BEAUTIFUL INTERFACES: THE PRIVACY PARADOX is a group show curated by Helena Acosta and Miyö Van Stenis featuring work by Jennifer Lyn Morone, Heather Dewey Hagborg, LaTurbo Avedon, Annie Rose Malamet and Carla Gannis. The exhibited work will live on a wireless network accessible through five routers at the gallery space. The routers have been hacked and are not actually connected to the Internet. Each router has a private network, which visitors must log in to through their own devices – cell phones or iPads – to view the artwork. BEAUTIFUL INTERFACES: THE PRIVACY PARADOX explores the dichotomy between the private and the public, creating a platform for distribution of data on an independent and anonymous network.
In the era of algorithm prediction all our online actions have a digital trace, which are used by companies and governments to predict our behaviors. The Internet’s purpose is to collect and quantify each action – becoming a medium for surveillance.
Everyday online social practices could look like harmless actions through a naive eye, but they contain the potential for unexpected consequences when they are traced and connected to algorithmic surveillance systems. In less than five years facial recognition algorithms will be ubiquitous. For example, Facebook has recently added facial recognition technology to their platform, becoming more deeply integrated into our smartphones. These new applications will facilitate easy reconstruction of any random encounter we have on the street that has been captured by a camera.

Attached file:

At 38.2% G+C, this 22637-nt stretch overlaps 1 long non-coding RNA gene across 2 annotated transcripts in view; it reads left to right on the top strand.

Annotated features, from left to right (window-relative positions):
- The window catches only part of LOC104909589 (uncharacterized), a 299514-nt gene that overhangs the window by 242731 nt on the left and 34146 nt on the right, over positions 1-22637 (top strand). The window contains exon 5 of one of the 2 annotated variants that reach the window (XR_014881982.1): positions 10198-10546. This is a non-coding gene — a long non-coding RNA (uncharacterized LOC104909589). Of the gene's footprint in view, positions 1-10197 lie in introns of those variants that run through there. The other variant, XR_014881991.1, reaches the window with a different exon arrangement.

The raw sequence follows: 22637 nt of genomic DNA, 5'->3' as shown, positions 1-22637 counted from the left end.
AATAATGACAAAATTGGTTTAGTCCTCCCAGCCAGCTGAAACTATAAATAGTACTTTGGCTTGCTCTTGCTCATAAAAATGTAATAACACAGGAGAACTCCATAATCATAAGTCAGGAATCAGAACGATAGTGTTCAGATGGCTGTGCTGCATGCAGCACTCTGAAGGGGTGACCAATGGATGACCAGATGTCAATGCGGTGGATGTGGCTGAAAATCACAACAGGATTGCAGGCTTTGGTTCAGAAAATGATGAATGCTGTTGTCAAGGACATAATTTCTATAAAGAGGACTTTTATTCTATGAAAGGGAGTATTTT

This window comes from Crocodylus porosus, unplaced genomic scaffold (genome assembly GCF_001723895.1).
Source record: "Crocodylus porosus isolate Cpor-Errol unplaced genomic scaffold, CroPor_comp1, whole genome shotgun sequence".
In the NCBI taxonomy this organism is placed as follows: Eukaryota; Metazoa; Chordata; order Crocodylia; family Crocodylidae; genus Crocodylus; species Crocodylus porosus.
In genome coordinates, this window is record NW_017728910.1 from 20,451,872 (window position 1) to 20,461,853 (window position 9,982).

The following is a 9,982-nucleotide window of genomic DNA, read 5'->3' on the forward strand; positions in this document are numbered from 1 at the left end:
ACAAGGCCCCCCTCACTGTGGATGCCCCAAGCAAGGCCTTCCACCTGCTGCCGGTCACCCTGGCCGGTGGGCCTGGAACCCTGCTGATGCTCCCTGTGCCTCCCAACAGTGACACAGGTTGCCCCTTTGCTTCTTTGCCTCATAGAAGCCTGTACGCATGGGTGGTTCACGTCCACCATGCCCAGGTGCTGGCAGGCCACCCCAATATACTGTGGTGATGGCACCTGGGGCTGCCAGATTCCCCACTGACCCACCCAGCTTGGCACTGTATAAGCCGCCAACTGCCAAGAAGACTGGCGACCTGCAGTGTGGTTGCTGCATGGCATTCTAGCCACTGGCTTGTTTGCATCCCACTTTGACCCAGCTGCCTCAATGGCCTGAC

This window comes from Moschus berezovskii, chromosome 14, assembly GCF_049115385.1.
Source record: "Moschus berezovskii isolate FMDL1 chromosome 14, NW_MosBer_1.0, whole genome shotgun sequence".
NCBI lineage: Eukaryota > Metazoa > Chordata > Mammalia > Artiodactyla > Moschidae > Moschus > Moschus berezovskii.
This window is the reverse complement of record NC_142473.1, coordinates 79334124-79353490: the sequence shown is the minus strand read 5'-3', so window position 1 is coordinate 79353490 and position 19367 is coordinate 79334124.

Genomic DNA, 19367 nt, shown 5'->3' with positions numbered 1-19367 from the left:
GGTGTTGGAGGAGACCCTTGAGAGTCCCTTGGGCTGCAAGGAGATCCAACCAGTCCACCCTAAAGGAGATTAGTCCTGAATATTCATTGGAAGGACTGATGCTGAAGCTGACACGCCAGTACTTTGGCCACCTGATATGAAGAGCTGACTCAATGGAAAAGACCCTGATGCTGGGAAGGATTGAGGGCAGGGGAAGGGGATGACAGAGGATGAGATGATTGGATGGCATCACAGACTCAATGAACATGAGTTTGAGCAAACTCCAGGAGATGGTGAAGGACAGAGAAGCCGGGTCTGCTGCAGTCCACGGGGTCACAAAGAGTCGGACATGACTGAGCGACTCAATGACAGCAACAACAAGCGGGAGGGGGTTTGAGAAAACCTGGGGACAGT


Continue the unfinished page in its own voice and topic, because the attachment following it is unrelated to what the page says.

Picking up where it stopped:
And even though our increased communication practices on the Social Web result in an increase of personal information online, the ‘Privacy Paradox’* suggests that despite Internet users’ apprehension about privacy, their behaviors do not reflect those concerns. Although we keep insisting on how much we care about our data, the statement ‘privacy is important!’ has become a void belief in our contemporary society.
As part of the programming activities for the exhibition, Helena Acosta will host a panel discussion at Creative Tech Week on May 4th, Post Privacy: Is privacy becoming a thing of the past?.